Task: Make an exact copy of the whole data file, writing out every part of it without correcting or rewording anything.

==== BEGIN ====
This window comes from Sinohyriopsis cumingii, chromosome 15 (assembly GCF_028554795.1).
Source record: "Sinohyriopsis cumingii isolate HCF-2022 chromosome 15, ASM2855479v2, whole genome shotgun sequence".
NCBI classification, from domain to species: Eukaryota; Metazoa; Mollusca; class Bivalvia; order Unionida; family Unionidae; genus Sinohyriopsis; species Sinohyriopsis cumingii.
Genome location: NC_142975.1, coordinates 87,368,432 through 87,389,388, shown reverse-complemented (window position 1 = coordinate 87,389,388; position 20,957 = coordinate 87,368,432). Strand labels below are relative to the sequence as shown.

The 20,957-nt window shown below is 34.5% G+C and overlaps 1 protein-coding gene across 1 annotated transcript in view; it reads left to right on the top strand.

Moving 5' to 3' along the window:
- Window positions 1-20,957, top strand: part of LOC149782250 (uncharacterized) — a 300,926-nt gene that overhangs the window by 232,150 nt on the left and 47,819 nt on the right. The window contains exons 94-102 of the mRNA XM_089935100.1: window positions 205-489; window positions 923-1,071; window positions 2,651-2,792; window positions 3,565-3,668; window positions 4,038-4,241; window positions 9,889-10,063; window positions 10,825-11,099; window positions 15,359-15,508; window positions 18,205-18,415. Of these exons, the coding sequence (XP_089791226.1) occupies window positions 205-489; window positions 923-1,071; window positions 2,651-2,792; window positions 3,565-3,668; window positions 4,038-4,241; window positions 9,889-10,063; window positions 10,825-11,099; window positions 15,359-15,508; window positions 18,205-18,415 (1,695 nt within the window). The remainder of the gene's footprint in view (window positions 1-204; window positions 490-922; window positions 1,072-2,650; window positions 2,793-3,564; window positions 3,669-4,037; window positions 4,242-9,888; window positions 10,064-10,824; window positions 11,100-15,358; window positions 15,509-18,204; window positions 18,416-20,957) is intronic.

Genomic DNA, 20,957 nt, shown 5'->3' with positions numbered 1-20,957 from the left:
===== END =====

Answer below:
This window comes from Sinohyriopsis cumingii, chromosome 15 (assembly GCF_028554795.1).
Source record: "Sinohyriopsis cumingii isolate HCF-2022 chromosome 15, ASM2855479v2, whole genome shotgun sequence".
NCBI classification, from domain to species: Eukaryota; Metazoa; Mollusca; class Bivalvia; order Unionida; family Unionidae; genus Sinohyriopsis; species Sinohyriopsis cumingii.
Genome location: NC_142975.1, coordinates 87,368,432 through 87,389,388, shown reverse-complemented (window position 1 = coordinate 87,389,388; position 20,957 = coordinate 87,368,432). Strand labels below are relative to the sequence as shown.

The 20,957-nt window shown below is 34.5% G+C and overlaps 1 protein-coding gene across 1 annotated transcript in view; it reads left to right on the top strand.

Moving 5' to 3' along the window:
- Window positions 1-20,957, top strand: part of LOC149782250 (uncharacterized) — a 300,926-nt gene that overhangs the window by 232,150 nt on the left and 47,819 nt on the right. The window contains exons 94-102 of the mRNA XM_089935100.1: window positions 205-489; window positions 923-1,071; window positions 2,651-2,792; window positions 3,565-3,668; window positions 4,038-4,241; window positions 9,889-10,063; window positions 10,825-11,099; window positions 15,359-15,508; window positions 18,205-18,415. Of these exons, the coding sequence (XP_089791226.1) occupies window positions 205-489; window positions 923-1,071; window positions 2,651-2,792; window positions 3,565-3,668; window positions 4,038-4,241; window positions 9,889-10,063; window positions 10,825-11,099; window positions 15,359-15,508; window positions 18,205-18,415 (1,695 nt within the window). The remainder of the gene's footprint in view (window positions 1-204; window positions 490-922; window positions 1,072-2,650; window positions 2,793-3,564; window positions 3,669-4,037; window positions 4,242-9,888; window positions 10,064-10,824; window positions 11,100-15,358; window positions 15,509-18,204; window positions 18,416-20,957) is intronic.

Genomic DNA, 20,957 nt, shown 5'->3' with positions numbered 1-20,957 from the left: